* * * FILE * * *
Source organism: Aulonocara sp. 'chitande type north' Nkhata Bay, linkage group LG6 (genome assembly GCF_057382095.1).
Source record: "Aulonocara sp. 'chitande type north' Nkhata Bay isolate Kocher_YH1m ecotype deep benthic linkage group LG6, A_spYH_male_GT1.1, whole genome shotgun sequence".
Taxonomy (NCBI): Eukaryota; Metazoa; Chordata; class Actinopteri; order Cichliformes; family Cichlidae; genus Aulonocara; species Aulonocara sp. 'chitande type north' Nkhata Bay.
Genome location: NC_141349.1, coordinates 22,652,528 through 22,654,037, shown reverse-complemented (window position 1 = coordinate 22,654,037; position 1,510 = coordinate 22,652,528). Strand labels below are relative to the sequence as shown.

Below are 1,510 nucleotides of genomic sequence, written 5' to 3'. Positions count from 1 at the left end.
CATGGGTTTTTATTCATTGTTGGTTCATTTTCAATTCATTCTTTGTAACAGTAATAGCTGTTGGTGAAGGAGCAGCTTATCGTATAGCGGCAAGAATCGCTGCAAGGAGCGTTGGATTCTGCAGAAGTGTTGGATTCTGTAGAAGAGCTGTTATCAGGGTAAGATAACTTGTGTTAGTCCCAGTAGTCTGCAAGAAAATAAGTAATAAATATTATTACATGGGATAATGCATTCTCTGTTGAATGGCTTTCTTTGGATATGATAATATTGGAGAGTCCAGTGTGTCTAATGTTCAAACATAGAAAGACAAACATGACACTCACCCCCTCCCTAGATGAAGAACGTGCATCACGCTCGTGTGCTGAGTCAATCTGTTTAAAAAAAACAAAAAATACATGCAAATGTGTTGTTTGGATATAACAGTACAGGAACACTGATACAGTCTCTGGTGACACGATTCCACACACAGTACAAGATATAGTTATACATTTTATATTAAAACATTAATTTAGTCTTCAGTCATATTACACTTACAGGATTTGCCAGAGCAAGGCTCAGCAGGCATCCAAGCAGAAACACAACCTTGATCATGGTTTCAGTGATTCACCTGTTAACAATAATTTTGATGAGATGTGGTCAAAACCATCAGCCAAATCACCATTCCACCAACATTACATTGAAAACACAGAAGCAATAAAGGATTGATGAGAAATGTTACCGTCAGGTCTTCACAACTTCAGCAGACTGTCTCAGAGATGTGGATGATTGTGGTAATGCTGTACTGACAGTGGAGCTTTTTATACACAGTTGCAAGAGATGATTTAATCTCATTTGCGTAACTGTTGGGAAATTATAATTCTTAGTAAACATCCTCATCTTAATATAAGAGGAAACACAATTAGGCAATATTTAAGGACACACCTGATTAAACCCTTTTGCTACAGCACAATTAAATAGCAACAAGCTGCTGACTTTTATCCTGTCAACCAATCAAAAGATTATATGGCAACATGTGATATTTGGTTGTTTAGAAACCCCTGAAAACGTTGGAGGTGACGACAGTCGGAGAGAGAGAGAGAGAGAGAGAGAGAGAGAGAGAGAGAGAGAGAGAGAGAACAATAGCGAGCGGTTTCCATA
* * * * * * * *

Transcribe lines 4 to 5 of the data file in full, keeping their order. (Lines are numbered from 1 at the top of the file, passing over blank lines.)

Genome location: NC_141349.1, coordinates 22,652,528 through 22,654,037, shown reverse-complemented (window position 1 = coordinate 22,654,037; position 1,510 = coordinate 22,652,528). Strand labels below are relative to the sequence as shown.

Below are 1,510 nucleotides of genomic sequence, written 5' to 3'. Positions count from 1 at the left end.